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End Of Age Messages

In contrast to heavenly wisdom, worldly wisdom exalts self, focuses on the present, trusts the flesh, and relies only on what it can see or do for itself.

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The Thoughts Of Foolishness

Daryl R. Coats   2005


 "Looking for that blessed hope," (Titus 2:11-14)

"The thought of foolishness is sin: ..."

 (Proverbs 24:9).

Shubal StearnsTHE BIBLE says that God "created all things" for His pleasure (Revelation 4:11). For that reason, God’s book instructs men "how ye ought to walk and to please God" (1 Thessalonians 4:1). Because it is impossible to please Him without faith (Hebrews 11:6), God designed His book so that faith comes from hearing it (Romans 10:17). When Christians believe, trust, and obey that book, God works in them "to will and to do his good pleasure" (Philippians 2:13).

Because God wants His people to "do his pleasure" (Ezra 10:11), there is no room in believers’ lives for foolishness. Because foolishness is a sin (Psalm 69:5; 2 Samuel 24:10; Numbers 12:11; 1 Samuel 13:13; Mark 7:21-23)—and because He takes no pleasure in wickedness (Psalm 5:4)—God "hath no pleasure in fools" (Ecclesiastes 5:4). Because foolishness perverts the way of God (Proverbs 19:3), the Lord warns His people that even "The thought of foolishness is sin: ...."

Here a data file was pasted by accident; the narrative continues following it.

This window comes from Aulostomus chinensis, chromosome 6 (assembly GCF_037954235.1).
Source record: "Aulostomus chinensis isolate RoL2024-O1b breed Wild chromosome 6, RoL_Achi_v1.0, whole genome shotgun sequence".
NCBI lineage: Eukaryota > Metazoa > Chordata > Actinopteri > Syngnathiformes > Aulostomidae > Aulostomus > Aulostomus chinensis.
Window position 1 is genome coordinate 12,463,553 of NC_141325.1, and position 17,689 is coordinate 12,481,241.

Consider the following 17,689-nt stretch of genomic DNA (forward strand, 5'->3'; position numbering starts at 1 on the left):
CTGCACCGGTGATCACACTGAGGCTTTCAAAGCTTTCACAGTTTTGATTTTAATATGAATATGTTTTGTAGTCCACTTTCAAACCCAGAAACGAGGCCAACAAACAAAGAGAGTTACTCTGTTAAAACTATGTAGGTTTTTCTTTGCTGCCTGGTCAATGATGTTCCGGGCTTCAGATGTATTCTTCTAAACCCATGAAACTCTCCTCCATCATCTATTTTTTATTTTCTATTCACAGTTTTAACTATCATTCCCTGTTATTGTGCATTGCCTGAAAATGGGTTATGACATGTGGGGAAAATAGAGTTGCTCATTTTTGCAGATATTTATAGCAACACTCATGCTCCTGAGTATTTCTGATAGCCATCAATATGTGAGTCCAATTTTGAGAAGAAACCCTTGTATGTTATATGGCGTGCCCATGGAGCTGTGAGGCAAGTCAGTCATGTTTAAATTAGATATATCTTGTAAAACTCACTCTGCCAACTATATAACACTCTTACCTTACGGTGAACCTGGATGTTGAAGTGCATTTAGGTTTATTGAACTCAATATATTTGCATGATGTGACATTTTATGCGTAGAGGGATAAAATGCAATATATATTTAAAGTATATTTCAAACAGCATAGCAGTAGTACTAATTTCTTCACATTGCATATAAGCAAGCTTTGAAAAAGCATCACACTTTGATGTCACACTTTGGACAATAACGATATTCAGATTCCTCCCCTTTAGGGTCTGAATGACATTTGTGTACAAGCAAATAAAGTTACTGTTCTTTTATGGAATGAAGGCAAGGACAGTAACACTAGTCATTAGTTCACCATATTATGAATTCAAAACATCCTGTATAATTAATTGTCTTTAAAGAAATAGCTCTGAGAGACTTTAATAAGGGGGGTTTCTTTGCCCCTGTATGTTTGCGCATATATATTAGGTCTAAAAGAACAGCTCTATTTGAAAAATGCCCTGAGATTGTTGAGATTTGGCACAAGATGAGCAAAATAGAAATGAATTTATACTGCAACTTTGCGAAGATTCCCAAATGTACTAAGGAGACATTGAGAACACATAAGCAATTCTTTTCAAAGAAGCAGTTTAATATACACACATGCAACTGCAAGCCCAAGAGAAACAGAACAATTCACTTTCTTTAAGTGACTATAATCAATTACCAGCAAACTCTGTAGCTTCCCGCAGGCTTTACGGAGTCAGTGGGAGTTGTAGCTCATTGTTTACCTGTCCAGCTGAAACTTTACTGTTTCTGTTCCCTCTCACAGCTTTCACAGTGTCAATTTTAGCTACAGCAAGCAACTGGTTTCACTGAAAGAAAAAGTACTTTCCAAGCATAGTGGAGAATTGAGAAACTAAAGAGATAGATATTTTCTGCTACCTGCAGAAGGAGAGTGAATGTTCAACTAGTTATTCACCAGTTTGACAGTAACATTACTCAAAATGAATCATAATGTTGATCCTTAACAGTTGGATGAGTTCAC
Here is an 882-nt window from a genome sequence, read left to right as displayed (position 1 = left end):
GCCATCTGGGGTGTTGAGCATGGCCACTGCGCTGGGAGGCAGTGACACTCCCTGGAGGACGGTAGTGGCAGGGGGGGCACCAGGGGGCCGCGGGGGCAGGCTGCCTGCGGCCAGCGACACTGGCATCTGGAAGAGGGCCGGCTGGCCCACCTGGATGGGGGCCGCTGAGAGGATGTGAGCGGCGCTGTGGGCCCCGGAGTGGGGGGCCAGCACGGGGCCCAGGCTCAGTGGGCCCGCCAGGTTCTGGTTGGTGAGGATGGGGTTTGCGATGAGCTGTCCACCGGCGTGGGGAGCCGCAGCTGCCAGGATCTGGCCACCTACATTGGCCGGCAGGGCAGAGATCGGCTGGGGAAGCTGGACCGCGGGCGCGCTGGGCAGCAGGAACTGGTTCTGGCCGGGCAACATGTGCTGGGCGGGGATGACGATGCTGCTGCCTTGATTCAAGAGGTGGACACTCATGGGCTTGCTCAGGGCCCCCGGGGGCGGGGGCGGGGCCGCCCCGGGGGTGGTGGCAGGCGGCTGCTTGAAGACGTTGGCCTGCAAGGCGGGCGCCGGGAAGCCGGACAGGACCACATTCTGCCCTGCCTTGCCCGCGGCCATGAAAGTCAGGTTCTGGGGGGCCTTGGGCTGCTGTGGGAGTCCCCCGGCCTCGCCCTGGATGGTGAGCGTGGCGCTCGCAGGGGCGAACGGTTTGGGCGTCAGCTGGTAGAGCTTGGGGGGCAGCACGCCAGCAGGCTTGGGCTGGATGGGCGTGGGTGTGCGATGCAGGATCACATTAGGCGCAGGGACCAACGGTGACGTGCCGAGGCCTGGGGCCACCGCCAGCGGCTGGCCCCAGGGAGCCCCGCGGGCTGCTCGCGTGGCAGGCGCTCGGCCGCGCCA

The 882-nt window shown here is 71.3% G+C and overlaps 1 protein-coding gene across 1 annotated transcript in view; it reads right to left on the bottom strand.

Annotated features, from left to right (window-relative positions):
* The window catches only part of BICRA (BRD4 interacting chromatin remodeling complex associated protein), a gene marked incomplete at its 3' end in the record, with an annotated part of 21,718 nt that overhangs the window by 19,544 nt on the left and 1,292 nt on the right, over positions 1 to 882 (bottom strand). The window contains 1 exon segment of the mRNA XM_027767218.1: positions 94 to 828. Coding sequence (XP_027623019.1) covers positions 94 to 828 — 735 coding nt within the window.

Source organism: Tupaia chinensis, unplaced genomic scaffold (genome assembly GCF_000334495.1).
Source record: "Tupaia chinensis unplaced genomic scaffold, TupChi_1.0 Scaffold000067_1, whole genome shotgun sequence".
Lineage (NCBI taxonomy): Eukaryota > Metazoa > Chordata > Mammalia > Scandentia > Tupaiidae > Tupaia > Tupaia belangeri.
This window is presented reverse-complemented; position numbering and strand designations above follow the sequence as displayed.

"The Thought of Foolishness"

 God defines foolishness as "the wisdom of this world":

"... the wisdom of this world is foolishness with God" (1 Corinthians 3:19).

In contrast to heavenly wisdom (James 3:14-17; 1 Corinthians 2:6-7), worldly wisdom exalts self, focuses on the present, trusts the flesh, and relies only on what it can see or do for itself. Although the schools, cultures, governments, religions, and media of this world endorse and promote it, the "wisdom of this world" is nothing but foolishness (Romans 1:22; 1 Corinthians 1:20).

God says that man thinks in his heart (Hebrews 4:12; Matthew 9:4; Proverbs 23:7; Isaiah 10:7). The "thought of foolishness," therefore, is a heart problem. God also says that as a man "thinketh in his heart, so is he" (Proverbs 23:7). Because his thoughts control him, any man who thinks a "thought of foolishness" must therefore be a fool. The "thought of foolishness," then, must be the way that a fool thinks in his heart.

How a Fool Thinks

 The Bible explains how a fool thinks in his heart:

"THE fool hath said in his heart, There is no God. ..." (Psalm 14:1 and 53:1).

"... God is not in all his thoughts" (Psalm 10:4).